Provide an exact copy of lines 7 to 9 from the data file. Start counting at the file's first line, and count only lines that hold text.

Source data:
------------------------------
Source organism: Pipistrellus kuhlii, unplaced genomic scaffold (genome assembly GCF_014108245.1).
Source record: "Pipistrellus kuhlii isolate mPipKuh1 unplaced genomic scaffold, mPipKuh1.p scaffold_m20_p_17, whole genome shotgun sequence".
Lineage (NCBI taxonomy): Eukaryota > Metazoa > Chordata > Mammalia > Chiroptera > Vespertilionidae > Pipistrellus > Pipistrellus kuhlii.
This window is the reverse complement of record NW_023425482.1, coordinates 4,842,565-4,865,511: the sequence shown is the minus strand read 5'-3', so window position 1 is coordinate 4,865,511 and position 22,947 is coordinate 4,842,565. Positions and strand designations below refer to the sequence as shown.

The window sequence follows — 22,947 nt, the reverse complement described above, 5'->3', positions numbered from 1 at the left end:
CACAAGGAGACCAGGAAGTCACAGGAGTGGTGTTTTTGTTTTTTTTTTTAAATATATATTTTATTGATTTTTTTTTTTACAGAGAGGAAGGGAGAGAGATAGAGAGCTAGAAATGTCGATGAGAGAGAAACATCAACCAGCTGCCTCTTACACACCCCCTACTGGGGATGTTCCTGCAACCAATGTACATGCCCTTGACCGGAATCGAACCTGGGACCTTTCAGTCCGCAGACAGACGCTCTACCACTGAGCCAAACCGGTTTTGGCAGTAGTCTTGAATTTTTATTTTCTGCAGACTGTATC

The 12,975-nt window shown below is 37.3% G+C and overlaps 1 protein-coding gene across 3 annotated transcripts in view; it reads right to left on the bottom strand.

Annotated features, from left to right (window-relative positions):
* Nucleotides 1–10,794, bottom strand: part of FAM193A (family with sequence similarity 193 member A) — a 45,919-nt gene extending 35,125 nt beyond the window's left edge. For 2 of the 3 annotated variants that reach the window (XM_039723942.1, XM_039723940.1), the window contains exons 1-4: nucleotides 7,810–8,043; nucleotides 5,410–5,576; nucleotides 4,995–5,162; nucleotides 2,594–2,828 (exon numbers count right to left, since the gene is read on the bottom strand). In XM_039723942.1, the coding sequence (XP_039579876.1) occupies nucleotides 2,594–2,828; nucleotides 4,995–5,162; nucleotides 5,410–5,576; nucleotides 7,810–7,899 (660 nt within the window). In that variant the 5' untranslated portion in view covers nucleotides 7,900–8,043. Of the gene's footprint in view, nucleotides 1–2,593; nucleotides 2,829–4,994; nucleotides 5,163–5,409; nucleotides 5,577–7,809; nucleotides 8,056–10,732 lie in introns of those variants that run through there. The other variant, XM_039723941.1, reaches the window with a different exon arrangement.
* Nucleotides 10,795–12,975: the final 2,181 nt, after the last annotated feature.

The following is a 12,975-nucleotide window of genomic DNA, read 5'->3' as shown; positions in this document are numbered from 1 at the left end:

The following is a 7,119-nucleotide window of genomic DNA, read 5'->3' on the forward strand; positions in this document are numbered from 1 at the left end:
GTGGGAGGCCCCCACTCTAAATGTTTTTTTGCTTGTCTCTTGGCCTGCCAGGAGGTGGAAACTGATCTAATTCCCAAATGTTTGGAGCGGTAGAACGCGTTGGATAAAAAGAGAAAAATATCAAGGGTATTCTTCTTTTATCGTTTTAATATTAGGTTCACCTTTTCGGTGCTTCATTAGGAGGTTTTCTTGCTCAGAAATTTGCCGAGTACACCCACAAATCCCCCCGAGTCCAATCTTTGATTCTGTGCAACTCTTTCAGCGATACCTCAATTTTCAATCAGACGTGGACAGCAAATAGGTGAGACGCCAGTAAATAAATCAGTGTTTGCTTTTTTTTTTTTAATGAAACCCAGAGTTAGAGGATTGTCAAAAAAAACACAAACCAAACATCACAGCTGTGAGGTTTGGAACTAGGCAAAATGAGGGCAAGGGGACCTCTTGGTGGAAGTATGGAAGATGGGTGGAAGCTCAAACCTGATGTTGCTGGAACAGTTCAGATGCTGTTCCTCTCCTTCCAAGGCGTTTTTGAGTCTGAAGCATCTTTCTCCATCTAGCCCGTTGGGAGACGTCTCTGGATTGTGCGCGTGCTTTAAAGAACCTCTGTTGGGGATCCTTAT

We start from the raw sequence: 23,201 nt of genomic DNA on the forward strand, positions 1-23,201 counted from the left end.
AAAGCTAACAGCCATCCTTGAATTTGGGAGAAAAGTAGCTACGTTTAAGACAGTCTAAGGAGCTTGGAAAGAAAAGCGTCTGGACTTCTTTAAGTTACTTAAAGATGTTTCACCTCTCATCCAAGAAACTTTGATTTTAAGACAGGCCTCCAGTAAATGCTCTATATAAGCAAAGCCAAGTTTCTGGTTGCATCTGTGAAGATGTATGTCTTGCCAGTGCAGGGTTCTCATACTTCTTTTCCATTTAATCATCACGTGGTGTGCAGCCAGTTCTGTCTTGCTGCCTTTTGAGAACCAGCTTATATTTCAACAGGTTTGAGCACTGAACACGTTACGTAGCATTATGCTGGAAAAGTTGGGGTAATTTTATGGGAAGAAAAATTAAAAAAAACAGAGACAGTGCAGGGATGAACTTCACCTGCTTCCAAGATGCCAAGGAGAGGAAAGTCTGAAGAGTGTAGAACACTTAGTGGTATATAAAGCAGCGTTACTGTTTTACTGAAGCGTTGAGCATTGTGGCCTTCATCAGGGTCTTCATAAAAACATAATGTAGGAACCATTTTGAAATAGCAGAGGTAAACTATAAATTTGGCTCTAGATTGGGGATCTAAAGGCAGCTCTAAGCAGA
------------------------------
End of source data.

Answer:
The 12,975-nt window shown below is 37.3% G+C and overlaps 1 protein-coding gene across 3 annotated transcripts in view; it reads right to left on the bottom strand.

Annotated features, from left to right (window-relative positions):
* Nucleotides 1–10,794, bottom strand: part of FAM193A (family with sequence similarity 193 member A) — a 45,919-nt gene extending 35,125 nt beyond the window's left edge. For 2 of the 3 annotated variants that reach the window (XM_039723942.1, XM_039723940.1), the window contains exons 1-4: nucleotides 7,810–8,043; nucleotides 5,410–5,576; nucleotides 4,995–5,162; nucleotides 2,594–2,828 (exon numbers count right to left, since the gene is read on the bottom strand). In XM_039723942.1, the coding sequence (XP_039579876.1) occupies nucleotides 2,594–2,828; nucleotides 4,995–5,162; nucleotides 5,410–5,576; nucleotides 7,810–7,899 (660 nt within the window). In that variant the 5' untranslated portion in view covers nucleotides 7,900–8,043. Of the gene's footprint in view, nucleotides 1–2,593; nucleotides 2,829–4,994; nucleotides 5,163–5,409; nucleotides 5,577–7,809; nucleotides 8,056–10,732 lie in introns of those variants that run through there. The other variant, XM_039723941.1, reaches the window with a different exon arrangement.